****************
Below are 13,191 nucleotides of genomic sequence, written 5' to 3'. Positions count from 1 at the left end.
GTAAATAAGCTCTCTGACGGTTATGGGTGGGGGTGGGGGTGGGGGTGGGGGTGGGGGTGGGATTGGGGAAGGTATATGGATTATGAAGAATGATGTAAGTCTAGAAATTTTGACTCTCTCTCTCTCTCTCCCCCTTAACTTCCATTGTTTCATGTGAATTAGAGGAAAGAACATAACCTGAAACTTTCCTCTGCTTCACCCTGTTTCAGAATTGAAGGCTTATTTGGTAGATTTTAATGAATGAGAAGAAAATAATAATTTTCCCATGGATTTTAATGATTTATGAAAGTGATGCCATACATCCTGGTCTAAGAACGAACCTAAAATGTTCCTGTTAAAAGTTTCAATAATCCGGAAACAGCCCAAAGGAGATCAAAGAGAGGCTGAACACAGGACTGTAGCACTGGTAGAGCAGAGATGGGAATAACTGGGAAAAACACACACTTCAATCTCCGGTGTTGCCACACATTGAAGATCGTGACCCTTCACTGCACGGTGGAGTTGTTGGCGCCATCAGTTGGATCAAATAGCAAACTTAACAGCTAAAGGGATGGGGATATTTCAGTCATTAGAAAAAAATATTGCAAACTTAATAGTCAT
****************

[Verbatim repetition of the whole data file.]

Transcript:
Below are 13,191 nucleotides of genomic sequence, written 5' to 3'. Positions count from 1 at the left end.
GTAAATAAGCTCTCTGACGGTTATGGGTGGGGGTGGGGGTGGGGGTGGGGGTGGGGGTGGGATTGGGGAAGGTATATGGATTATGAAGAATGATGTAAGTCTAGAAATTTTGACTCTCTCTCTCTCTCTCCCCCTTAACTTCCATTGTTTCATGTGAATTAGAGGAAAGAACATAACCTGAAACTTTCCTCTGCTTCACCCTGTTTCAGAATTGAAGGCTTATTTGGTAGATTTTAATGAATGAGAAGAAAATAATAATTTTCCCATGGATTTTAATGATTTATGAAAGTGATGCCATACATCCTGGTCTAAGAACGAACCTAAAATGTTCCTGTTAAAAGTTTCAATAATCCGGAAACAGCCCAAAGGAGATCAAAGAGAGGCTGAACACAGGACTGTAGCACTGGTAGAGCAGAGATGGGAATAACTGGGAAAAACACACACTTCAATCTCCGGTGTTGCCACACATTGAAGATCGTGACCCTTCACTGCACGGTGGAGTTGTTGGCGCCATCAGTTGGATCAAATAGCAAACTTAACAGCTAAAGGGATGGGGATATTTCAGTCATTAGAAAAAAATATTGCAAACTTAATAGTCAT